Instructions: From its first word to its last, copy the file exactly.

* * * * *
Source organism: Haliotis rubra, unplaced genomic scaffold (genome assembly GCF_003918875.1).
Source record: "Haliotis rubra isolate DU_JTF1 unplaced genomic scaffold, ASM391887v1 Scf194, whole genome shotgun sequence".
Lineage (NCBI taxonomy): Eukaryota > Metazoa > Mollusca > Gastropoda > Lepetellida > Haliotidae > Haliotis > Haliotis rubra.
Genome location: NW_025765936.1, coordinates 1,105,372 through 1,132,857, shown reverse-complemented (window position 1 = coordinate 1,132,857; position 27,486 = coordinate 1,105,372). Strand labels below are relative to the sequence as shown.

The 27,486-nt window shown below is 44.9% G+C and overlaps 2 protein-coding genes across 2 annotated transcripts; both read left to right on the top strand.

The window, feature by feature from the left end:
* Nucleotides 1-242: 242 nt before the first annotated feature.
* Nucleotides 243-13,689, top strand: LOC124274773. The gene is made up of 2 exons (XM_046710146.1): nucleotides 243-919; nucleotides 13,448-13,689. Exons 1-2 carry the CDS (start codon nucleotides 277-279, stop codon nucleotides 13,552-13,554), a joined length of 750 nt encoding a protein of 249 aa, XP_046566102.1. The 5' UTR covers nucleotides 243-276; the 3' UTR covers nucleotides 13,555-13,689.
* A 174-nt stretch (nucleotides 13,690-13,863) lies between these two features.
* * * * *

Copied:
Source organism: Haliotis rubra, unplaced genomic scaffold (genome assembly GCF_003918875.1).
Source record: "Haliotis rubra isolate DU_JTF1 unplaced genomic scaffold, ASM391887v1 Scf194, whole genome shotgun sequence".
Lineage (NCBI taxonomy): Eukaryota > Metazoa > Mollusca > Gastropoda > Lepetellida > Haliotidae > Haliotis > Haliotis rubra.
Genome location: NW_025765936.1, coordinates 1,105,372 through 1,132,857, shown reverse-complemented (window position 1 = coordinate 1,132,857; position 27,486 = coordinate 1,105,372). Strand labels below are relative to the sequence as shown.

The 27,486-nt window shown below is 44.9% G+C and overlaps 2 protein-coding genes across 2 annotated transcripts; both read left to right on the top strand.

The window, feature by feature from the left end:
* Nucleotides 1-242: 242 nt before the first annotated feature.
* Nucleotides 243-13,689, top strand: LOC124274773. The gene is made up of 2 exons (XM_046710146.1): nucleotides 243-919; nucleotides 13,448-13,689. Exons 1-2 carry the CDS (start codon nucleotides 277-279, stop codon nucleotides 13,552-13,554), a joined length of 750 nt encoding a protein of 249 aa, XP_046566102.1. The 5' UTR covers nucleotides 243-276; the 3' UTR covers nucleotides 13,555-13,689.
* A 174-nt stretch (nucleotides 13,690-13,863) lies between these two features.